Milwaukee, WI (June 30, 2020) — After many months of planning, construction is underway to build a new, larger Kathy’s House on a previously announced, 3.6-acre site in Wauwatosa on Doyne Ave. between N. 92nd and N. 87th Sts., near the Froedtert & the Medical College of Wisconsin Clinical Cancer Center.
Kathy’s House held a virtual groundbreaking ceremony to mark the event.
A nonprofit hospital guest house, Kathy’s House serves out-of-town patients and their families who must stay in Milwaukee for medical care. According to Patty Metropulos, president and chief executive officer of Kathy’s House, the organization has been operating at capacity for the past several years due to growing, strong demand for its lodging services. Over the past two years Kathy’s House was forced to turn away more than 1,000 guests because no rooms were available. The new House is expected to open next year.
“The need is so great, and the new House will double our capacity, from 18 rooms to 36 rooms,” Metropulos said. “More than 40% of our guests say they would not be able to receive the medical care they need without the affordable housing and caring support Kathy’s House provides.”
CG Schmidt is the general contractor for the project and HGA is the architect. Kathy’s House will lease the land from Froedtert Hospital.
A capital campaign to build the new Kathy’s House has raised $10 million of the $12 million goal. A lead pledge by Froedtert Hospital set the stage for the “A New Home for Healing” campaign, followed by significant gifts from the Fotsch Family Foundation, Ladish Co. Foundation, Schneider Company and longtime Brookfield residents Ginny and Mike McBride.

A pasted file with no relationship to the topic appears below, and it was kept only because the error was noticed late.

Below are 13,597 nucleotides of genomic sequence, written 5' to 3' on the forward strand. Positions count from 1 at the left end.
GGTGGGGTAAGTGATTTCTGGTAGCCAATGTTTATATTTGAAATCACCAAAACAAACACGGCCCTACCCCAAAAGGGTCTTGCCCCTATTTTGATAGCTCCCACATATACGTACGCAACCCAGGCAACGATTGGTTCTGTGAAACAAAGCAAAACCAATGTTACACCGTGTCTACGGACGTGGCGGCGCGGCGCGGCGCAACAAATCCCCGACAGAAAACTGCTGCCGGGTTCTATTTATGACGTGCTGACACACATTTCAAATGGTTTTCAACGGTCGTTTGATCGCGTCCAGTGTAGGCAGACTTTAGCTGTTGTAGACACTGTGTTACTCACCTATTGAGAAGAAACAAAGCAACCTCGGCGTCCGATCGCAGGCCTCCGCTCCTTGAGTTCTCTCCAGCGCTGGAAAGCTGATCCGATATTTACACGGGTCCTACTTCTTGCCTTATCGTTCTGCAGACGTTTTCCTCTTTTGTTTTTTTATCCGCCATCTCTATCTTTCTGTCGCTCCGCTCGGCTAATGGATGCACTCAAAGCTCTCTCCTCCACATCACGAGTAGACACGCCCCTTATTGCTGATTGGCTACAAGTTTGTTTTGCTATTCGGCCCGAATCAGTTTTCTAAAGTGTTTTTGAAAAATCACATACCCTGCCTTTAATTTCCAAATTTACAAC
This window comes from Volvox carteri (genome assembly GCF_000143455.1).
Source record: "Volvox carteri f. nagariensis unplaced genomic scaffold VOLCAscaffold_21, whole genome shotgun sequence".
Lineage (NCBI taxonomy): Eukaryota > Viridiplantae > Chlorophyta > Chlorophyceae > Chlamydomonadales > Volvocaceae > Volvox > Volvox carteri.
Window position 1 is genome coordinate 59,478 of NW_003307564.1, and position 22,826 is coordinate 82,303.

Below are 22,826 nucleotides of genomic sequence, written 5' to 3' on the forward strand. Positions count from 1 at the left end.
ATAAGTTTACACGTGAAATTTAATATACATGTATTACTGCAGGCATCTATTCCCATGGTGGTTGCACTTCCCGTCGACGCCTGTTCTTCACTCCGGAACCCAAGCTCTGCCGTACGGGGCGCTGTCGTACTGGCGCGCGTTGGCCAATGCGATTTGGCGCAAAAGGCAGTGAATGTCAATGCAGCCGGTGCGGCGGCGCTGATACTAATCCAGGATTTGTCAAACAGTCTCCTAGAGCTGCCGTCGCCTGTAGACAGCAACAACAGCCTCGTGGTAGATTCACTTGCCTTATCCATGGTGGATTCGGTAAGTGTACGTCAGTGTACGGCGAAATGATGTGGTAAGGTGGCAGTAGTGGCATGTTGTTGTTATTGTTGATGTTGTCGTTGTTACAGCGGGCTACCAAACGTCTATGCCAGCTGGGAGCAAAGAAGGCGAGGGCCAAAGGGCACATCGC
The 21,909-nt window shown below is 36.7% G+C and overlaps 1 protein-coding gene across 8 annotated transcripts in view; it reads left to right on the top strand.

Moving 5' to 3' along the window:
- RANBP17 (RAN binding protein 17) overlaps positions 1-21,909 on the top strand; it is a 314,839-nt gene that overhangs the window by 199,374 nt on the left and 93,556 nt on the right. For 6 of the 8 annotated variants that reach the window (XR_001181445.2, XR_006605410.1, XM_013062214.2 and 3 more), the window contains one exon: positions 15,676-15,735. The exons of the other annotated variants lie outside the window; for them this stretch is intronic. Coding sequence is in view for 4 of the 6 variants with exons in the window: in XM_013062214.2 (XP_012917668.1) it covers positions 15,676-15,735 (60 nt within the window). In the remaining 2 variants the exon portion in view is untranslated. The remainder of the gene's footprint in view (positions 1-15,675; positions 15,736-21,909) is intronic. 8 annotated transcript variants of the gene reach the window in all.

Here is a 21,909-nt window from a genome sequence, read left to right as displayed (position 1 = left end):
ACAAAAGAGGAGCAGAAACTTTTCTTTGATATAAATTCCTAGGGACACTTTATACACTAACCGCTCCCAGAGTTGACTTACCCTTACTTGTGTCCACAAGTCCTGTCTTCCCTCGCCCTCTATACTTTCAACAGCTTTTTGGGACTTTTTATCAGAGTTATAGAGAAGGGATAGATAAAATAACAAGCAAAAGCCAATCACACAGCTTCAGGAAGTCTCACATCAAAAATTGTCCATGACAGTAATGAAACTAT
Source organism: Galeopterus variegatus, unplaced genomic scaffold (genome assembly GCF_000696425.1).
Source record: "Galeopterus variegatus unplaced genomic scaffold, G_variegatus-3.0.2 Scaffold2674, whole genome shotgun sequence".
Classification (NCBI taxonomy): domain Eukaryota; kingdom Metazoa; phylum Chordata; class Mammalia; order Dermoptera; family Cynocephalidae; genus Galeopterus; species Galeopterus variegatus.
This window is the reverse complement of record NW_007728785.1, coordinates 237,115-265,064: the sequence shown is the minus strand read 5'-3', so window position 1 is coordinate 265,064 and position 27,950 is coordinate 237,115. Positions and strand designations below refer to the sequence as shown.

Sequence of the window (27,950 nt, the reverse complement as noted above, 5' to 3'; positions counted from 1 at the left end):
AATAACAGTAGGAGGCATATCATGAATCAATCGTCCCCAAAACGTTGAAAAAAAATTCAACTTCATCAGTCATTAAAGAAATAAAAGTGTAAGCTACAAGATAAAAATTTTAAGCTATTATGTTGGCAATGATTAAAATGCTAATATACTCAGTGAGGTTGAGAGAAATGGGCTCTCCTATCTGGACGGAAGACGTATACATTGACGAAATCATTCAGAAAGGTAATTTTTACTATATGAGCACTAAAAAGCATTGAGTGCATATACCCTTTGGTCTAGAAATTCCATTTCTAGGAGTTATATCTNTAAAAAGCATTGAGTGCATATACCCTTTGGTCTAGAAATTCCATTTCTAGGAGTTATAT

“We are deeply grateful for every donation, large and small, because those gifts will enable us to continue to open our doors and hearts to people at a critical time in their lives,” Metropulos said. “We just need a bit more help to cross the finish line so that by this time next year, we can open our doors to more people who need us.” She noted that Kathy’s House has remained open during the coronavirus outbreak, putting plans and safeguards in place to protect guests and staff.
In addition to doubling current capacity, the new Kathy’s House will have many new features. Unique for guest houses nationally, the new facility will have a separate wing for patients with compromised immune systems and a patient services room where basic clinical services such as blood draws, central line care and video telehealth visits can occur. Rooftop solar panels will help offset heat and electric costs. The House will also have a communal kitchen, dining area, library, family room, fitness room, laundry facilities, courtyard, patio, walking trail and parking, and will be fully compliant with Americans for Disabilities Act requirements.
“Kathy’s House vision is to be the national model for hospital guest houses,” said Metropulos.
Since opening in 2001, Kathy’s House has provided over 143,000 nights of lodging, with more than 10,000 families staying at the House. More than a third of families who stay at Kathy’s House have a household income of less than $30,000. On average, guests donate $30 per night, and no one is refused housing if they cannot donate. The actual cost to Kathy’s House is $90 per night.
About Kathy’s House:
Kathy’s House is a nonprofit hospital guest house that provides affordable lodging and caring support in a “home away from home” environment for people who need to travel to Milwaukee for medical care. Open 365 days a year, it is the only such facility in southeastern Wisconsin that serves patients of all ages, their families and caregivers, and accepts referrals from all area hospitals. Annually, Kathy’s House serves approximately 1,500 guests; roughly half are patients and half are family members. Most are cancer patients, and more than 70 percent live in Wisconsin. Kathy’s House was founded in 2001 by the parents of Kathy Vogel Kuettner, a local mother of three and cancer patient. She had deep empathy for fellow patients who had to travel to Milwaukee to access care and faced illness without the support of nearby family and friends. Kathy died in 2000 but her wish to help others lives on. For more information about Kathy’s House and the capital campaign to build the new House, visit www.kathys-house.org.